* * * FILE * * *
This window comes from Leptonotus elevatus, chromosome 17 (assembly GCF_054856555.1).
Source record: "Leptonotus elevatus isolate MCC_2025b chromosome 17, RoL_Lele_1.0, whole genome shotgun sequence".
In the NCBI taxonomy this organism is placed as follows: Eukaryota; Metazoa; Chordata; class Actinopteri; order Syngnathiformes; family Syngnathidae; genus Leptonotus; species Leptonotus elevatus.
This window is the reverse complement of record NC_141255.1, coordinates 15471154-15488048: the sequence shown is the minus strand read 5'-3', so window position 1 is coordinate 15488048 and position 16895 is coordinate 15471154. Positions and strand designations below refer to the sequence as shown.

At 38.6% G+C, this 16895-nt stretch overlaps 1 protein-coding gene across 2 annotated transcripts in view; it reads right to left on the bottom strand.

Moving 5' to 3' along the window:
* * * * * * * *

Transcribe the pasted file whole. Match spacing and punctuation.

This window comes from Leptonotus elevatus, chromosome 17 (assembly GCF_054856555.1).
Source record: "Leptonotus elevatus isolate MCC_2025b chromosome 17, RoL_Lele_1.0, whole genome shotgun sequence".
In the NCBI taxonomy this organism is placed as follows: Eukaryota; Metazoa; Chordata; class Actinopteri; order Syngnathiformes; family Syngnathidae; genus Leptonotus; species Leptonotus elevatus.
This window is the reverse complement of record NC_141255.1, coordinates 15471154-15488048: the sequence shown is the minus strand read 5'-3', so window position 1 is coordinate 15488048 and position 16895 is coordinate 15471154. Positions and strand designations below refer to the sequence as shown.

At 38.6% G+C, this 16895-nt stretch overlaps 1 protein-coding gene across 2 annotated transcripts in view; it reads right to left on the bottom strand.

Moving 5' to 3' along the window: